Milk chemistry and composition - Basics for Dairy processing
INTRODUCTION TO MILK
Definition, Composition, physical and chemical properties
Physical and chemical properties
National standards - India
Whole, fresh, clean, lacteal secretions, obtained by complete
milking of one or more healthy milch animals
Excluding that obtained 15 days before or 5 days after or
such periods as may be necessary to render the milk
practically colostrum free
Containing legally prescribed minimum percentage of fat and
Lacteal secretion, practically free from colostrum, obtained by
the complete milking of one or more healthy cows,
May be clarified and may be adjusted by separating part of
the fat there from; concentrated milk, reconstituted milk, and
dry whole milk.
Water, in a sufficient quantity to reconstitute concentrated and
dry forms, may be added
Complex chemical substance in which:
Fat is present in the form of an emulsion
Protein and some mineral matter in the colloidal state
Lactose with some minerals and soluble proteins in the form of
Description of Milk
Emulsion of milk fat globules which contain the milk lipids, fat
soluble vitamins, and the components of the FGM
Colloidal suspension of casein micelles (which contain casein
proteins, calcium, phosphate, citrate and water), globular
proteins, and lipoprotein particles
Solution of lactose, soluble proteins, minerals, vitamins, acids,
enzymes, and other components
All species of mammals secrete milk
To provide nutrients required for the optimum growth of the
Immunity, protecting it from some of the common diseases.
The development of the young one in all species of mammals is
not uniform as such
composition of the milk vary depending up on the nutritional
needs of the young one
Differences in the composition of milk
from various species
Buffalo and Sheep milk - maximum fat
Fat percent in goat milk is much similar to cow milk
Variation among the protein percent less
Higher percent of lactose and fat
Lesser percent of protein and ash content compared with
Energy supplied - highest in buffalo and sheep milk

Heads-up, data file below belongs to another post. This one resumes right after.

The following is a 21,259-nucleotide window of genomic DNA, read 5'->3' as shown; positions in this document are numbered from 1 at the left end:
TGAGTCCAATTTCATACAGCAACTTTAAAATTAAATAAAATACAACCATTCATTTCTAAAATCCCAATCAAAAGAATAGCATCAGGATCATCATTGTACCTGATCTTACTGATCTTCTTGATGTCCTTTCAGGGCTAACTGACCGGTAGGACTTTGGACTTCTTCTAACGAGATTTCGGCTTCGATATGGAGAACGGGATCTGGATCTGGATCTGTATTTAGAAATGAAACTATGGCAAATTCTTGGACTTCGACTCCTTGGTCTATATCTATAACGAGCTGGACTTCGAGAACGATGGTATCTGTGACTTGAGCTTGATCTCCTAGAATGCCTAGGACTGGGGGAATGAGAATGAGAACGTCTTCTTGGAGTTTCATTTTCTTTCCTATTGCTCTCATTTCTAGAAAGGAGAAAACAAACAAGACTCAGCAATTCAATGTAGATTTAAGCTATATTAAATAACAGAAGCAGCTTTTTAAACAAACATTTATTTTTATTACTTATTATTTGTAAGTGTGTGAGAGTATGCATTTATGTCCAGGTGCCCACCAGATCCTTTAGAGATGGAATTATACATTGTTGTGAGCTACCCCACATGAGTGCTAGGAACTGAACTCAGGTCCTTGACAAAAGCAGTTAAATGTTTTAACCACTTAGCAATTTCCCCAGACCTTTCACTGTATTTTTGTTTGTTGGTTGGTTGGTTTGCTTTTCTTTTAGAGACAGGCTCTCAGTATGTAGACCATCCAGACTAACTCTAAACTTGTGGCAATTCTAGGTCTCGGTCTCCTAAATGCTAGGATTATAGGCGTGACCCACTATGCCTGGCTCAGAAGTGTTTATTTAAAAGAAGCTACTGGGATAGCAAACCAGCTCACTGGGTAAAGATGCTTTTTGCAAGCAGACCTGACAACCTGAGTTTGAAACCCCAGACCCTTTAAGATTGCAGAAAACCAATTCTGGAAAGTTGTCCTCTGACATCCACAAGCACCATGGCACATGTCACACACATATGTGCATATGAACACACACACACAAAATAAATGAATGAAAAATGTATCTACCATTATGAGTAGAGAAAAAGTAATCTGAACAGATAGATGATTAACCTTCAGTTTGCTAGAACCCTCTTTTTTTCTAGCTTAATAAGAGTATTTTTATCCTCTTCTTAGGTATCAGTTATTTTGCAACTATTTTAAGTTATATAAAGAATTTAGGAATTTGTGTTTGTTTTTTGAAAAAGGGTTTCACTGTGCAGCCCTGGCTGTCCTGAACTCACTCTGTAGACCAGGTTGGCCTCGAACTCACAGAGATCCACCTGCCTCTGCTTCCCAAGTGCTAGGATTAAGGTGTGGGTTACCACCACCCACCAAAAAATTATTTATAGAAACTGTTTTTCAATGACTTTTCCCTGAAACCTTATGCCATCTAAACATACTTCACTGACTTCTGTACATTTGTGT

Difference less between the milk from the remaining species
Legal standards for various classes of milk
First mammary gland fluid secreted by mammals during the
first 5-7 days after calving
Composition is similar to that of blood and differs
significantly from milk.
Nutrients (proteins, fats, lactose, essential fatty acids and
Non-nutrients (biologically active substances)
First food for neonates after the parturition that provides
them with all necessary nutrients
Contains more protein - serum protein
Insulin-like growth hormone (IGF) – IGF-I and IGF-II,
Transforming growth factor (TGF)
Epidermal growth factor (EGF)
Control the growth and development of gastrointestinal
For the functional maturation of the organism during the
first days after birth
Immune factors (Immunoglobulins, Ig, Lactoferrin)
For the passive immunization of the newborn
Antibacterial factors passes in the offspring
Supports their protection against infections during the first
days after birth
Colostrum composition and its biological value affected by:
Nutrition during the pregnancy
Health status of cows impact
Principal constituent in milk
79% to 90%, depending on the species
It encompasses all other constituents of milk (total solids) that
are either dissolved or suspended in it
Small amounts of water are hydrated or bound chemically to
lactose, salt, or protein
The water activity in milk is relatively high, 0.993
Removal of water increases shelf life – powdered milk
Regulations prohibit the addition of water to raw milk
In fat globules - protected by a membrane (FGM)
Fat globules range from 1 to 20 μm in diameter
Made up of app.
0.2% to 1% phospholipids
0.2% to 0.4% sterols
Phospholipids and proteins mostly associate with the fat
Contain traces of fatty acids; vitamins A, D, E, and K; and
More than 400 different fatty acids
Predominant fatty acids in bovine milk
Myristic acid (C14:0 )
Palmitic acid (C16:0 )
Stearic acid (C18:0 )
Oleic acid (C18:1)
Lipids, lipoproteins, cerebrosides, nucleic acids, enzymes, trace